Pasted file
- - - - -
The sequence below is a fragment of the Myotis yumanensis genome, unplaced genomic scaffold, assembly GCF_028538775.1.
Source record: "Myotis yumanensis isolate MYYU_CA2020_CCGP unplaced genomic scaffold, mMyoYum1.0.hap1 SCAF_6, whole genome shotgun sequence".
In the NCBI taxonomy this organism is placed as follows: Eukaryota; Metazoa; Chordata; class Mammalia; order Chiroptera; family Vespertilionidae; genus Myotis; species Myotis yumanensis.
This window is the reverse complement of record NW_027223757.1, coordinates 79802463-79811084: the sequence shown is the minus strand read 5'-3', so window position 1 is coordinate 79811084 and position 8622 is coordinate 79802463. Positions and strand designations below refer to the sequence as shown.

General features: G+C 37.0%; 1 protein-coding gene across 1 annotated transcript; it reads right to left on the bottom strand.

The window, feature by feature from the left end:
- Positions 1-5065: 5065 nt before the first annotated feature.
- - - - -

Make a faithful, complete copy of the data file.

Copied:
The sequence below is a fragment of the Myotis yumanensis genome, unplaced genomic scaffold, assembly GCF_028538775.1.
Source record: "Myotis yumanensis isolate MYYU_CA2020_CCGP unplaced genomic scaffold, mMyoYum1.0.hap1 SCAF_6, whole genome shotgun sequence".
In the NCBI taxonomy this organism is placed as follows: Eukaryota; Metazoa; Chordata; class Mammalia; order Chiroptera; family Vespertilionidae; genus Myotis; species Myotis yumanensis.
This window is the reverse complement of record NW_027223757.1, coordinates 79802463-79811084: the sequence shown is the minus strand read 5'-3', so window position 1 is coordinate 79811084 and position 8622 is coordinate 79802463. Positions and strand designations below refer to the sequence as shown.

General features: G+C 37.0%; 1 protein-coding gene across 1 annotated transcript; it reads right to left on the bottom strand.

The window, feature by feature from the left end:
- Positions 1-5065: 5065 nt before the first annotated feature.